TG: That is a really good question! I haven’t really thought about that. I guess I would be really curious because I would want to know what the plans were for me or what had been written about me. I think just like Gracie, I would want to know what the author’s intentions were behind creating the character. I suppose in a sense it would say something about who I was even if that’s not really the case—like Gracie learns. I would be really curious, but there’s always that part of you that would be really scared to find out. I know I would want to read my story, but I guess it would depend on what it said. If I liked what it said, I might want to use it as a manual but there’s definitely a part of me that would try to do things in spite of what the story says because I think I can be a little stubborn like that.

CL: Gertrude Winters is most interested in villains as characters. What type of characters are your favorite?

TG: I think I’m a bit like Gertrude in that I find myself very interested in villains too. I just think that it can be a lot of fun to play around with and investigate how they become the people they are and to answer what are some of their motivations are. Even with the good characters, the heroes, I tend to like them a bit more flawed because I feel like that makes them more dynamic. I like characters who have a mixture; too evil and they’re kind of flat, and the same is true when they’re too good. I really like flawed characters.

CL: If your own characters came to meet you at one of your book signings wanting to know more about you and about themselves, what would you do?

TG: Well, I hope it would be a character who wasn’t too mad at me. I feel like I would want to take them out to lunch, especially depending on who it was. Gertrude and I could definitely go to lunch and talk about writing, but Cassandra might be a little more difficult to do things with. But that’s definitely something I think about when I make something bad happen to a character, like oh no, I’m as bad as Gertrude!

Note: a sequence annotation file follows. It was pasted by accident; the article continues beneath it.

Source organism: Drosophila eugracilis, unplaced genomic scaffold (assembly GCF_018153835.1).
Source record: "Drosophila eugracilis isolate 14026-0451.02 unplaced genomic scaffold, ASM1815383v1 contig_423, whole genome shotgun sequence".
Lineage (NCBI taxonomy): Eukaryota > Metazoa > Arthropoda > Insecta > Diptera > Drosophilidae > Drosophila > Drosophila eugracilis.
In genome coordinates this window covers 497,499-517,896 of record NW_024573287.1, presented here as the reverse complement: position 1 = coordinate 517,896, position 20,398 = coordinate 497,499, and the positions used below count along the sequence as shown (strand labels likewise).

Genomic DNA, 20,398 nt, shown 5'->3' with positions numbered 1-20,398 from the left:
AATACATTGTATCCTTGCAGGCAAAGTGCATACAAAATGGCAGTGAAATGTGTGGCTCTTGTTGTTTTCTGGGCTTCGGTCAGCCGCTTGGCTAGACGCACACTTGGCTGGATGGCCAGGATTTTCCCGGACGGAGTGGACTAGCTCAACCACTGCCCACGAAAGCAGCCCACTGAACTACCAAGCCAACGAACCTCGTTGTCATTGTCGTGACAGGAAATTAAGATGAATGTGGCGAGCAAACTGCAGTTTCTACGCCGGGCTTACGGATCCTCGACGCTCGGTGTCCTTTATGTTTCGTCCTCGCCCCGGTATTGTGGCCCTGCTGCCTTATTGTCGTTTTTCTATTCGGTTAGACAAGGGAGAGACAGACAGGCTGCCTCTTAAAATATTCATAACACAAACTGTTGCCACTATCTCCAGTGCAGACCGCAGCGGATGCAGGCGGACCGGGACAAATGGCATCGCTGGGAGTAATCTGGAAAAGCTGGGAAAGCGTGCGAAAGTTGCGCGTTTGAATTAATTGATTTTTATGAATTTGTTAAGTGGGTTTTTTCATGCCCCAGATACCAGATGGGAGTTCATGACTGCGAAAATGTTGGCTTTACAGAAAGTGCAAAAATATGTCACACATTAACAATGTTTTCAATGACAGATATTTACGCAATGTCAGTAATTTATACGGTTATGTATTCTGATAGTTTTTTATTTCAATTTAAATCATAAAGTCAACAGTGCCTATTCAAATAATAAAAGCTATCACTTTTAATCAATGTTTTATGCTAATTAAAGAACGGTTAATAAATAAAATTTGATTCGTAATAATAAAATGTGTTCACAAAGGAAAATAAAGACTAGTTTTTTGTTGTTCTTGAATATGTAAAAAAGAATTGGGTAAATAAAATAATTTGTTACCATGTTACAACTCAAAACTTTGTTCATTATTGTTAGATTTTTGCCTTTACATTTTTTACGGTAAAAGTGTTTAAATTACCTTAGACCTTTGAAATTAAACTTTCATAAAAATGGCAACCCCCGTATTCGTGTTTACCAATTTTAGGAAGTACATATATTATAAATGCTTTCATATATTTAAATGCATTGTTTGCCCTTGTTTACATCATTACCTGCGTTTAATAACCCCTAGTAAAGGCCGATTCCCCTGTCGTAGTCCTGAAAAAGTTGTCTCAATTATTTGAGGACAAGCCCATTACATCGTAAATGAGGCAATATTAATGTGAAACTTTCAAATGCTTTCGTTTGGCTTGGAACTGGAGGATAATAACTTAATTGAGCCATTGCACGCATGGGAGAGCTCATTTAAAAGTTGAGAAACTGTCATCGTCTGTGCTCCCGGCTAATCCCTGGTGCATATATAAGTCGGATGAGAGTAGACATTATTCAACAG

CL: Which authors have inspired you over the years?

TG: So many! I used to read a lot more of adult fiction; a lot of classics like Charlotte Bronte and Jane Austen. Lately, I’ve been reading a lot of children’s books, and so I don’t read a lot of adult books anymore. I love MC Anderson, but oh gosh, now I’m losing everyone’s names here on the spot; E. Lockhart, Jerry Spinelli, Gail Carson Levine, Katherine Applegate, there’s just so many.

CL: What do you think is so attractive about children’s and middle grade novels for you?

TG: For me, I think it’s the focus on story. When I used to write more for adults it felt like how many big words can I use? And you try to always make these beautiful descriptions and I feel like kids don’t really have the patience for that. You know, like, let’s just get to it! I try to give kids a good story and keep it exciting. I also like that you’re not limited; in children’s literature, you can make these really magical stories about like talking animals and chocolate factories and basically anything that you want. You’re not limited as long as you can pull it off. As an adult writer you’re working within the space of romance, or literary, or Sci-Fi—anything. But as a children’s writer, you’re writing any of those things and it’s always going to be children’s literature and it feels like there’s a lot of freedom within that genre.

CL: What book are you reading right now?

TG: I am reading Amy Tan’s book, Where the Past Begins: A Writer’s Memoir; I just started it so I’m not very far. I’m also reading—I always read a couple of things at once—Christopher Paul Curtis’s book, The Journey of Little Charlie which came out recently, within the last couple of months or so.

CL: What can readers look forward to in the future?

TG: I’m working on a sequel to Unwritten, but I had a few other books that I had started before working on the sequel. They weren’t really going to many places; I’m still just kind of playing around in between projects. There will be more middle grade—I know that I will definitely be writing more middle grade—but lately, I’ve been playing around with some ideas for nonfiction. So who knows?